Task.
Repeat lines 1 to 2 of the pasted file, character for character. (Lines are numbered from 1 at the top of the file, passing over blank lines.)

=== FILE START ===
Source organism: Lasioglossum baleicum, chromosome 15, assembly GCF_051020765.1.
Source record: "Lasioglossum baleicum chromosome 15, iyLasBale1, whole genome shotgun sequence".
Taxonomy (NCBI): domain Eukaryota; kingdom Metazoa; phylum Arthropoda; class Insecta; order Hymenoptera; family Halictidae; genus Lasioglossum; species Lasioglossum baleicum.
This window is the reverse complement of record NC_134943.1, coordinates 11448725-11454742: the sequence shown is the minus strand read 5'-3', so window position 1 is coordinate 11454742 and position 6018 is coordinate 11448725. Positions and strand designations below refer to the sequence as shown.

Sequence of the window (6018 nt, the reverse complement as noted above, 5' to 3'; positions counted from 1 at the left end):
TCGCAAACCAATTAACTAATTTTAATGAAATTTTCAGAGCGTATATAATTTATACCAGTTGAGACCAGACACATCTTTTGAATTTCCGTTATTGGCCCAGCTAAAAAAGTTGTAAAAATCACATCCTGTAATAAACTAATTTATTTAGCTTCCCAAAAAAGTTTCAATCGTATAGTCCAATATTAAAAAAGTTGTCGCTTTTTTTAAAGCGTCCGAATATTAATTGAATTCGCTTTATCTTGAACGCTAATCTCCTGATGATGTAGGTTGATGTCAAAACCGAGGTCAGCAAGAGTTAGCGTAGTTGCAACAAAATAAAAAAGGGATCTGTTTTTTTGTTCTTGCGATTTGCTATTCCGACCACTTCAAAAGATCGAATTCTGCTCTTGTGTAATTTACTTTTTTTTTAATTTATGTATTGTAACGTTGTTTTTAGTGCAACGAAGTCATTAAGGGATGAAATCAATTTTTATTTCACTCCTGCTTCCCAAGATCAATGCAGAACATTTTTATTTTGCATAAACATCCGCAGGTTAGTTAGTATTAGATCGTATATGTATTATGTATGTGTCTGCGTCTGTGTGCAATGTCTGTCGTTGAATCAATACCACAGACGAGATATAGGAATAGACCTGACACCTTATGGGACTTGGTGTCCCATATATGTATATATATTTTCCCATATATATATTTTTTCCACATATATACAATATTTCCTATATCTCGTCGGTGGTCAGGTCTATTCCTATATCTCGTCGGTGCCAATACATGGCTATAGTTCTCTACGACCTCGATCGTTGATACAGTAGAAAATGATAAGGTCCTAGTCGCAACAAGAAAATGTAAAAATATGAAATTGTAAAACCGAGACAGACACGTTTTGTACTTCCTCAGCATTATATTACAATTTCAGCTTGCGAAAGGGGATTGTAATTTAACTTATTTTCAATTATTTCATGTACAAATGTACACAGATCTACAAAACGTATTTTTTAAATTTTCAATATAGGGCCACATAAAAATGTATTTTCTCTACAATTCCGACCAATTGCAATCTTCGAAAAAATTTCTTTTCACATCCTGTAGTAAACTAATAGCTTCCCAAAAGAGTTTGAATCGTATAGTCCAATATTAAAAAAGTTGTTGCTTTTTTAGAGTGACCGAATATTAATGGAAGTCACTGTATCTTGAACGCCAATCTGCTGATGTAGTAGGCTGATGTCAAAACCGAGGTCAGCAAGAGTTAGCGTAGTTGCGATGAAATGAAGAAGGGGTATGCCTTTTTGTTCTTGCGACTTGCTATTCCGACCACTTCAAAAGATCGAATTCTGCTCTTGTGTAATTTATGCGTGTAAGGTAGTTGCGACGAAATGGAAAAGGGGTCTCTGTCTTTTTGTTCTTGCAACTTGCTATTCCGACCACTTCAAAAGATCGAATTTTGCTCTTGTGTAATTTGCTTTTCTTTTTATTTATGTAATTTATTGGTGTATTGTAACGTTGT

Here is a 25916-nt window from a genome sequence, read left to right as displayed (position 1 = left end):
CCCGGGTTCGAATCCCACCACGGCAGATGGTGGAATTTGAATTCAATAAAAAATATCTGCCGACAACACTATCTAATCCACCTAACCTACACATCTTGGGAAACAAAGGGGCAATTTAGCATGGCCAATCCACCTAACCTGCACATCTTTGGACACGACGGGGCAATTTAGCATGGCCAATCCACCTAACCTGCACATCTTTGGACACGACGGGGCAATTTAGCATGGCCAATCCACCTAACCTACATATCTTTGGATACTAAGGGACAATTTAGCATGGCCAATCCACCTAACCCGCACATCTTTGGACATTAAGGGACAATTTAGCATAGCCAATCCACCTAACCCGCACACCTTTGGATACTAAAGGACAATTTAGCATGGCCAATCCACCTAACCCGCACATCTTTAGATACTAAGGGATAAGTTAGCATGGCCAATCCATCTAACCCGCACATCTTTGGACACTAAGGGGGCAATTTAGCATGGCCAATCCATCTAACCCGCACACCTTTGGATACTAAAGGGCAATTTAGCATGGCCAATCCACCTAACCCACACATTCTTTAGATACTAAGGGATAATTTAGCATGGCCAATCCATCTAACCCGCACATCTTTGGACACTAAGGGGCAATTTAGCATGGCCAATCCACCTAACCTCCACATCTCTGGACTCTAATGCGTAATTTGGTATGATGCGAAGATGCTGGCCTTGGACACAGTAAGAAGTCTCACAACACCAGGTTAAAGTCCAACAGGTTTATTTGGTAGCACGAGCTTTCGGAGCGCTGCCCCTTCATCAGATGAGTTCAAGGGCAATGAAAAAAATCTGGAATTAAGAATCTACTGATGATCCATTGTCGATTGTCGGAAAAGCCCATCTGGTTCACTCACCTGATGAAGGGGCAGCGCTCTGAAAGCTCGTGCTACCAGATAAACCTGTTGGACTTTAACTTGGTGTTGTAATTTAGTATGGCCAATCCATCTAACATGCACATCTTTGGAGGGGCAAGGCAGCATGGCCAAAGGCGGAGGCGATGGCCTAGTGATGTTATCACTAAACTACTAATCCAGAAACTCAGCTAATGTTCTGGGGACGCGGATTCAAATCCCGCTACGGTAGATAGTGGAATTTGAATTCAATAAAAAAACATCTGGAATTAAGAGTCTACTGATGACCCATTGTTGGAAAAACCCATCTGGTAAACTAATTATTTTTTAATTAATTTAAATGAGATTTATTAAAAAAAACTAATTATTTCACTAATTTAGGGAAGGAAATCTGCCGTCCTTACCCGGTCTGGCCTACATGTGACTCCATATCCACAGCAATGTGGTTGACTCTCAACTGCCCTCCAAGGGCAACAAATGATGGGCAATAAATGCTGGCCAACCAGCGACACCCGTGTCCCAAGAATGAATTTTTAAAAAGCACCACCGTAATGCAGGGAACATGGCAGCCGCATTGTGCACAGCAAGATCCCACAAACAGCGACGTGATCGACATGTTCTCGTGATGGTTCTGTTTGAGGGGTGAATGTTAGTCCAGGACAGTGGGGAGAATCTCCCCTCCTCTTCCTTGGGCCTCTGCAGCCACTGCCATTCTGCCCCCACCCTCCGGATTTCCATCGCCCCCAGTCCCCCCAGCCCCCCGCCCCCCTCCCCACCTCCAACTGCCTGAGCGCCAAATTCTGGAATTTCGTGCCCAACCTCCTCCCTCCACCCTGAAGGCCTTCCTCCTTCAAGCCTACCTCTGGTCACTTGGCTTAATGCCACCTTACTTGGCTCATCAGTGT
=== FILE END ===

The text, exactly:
Source organism: Lasioglossum baleicum, chromosome 15, assembly GCF_051020765.1.
Source record: "Lasioglossum baleicum chromosome 15, iyLasBale1, whole genome shotgun sequence".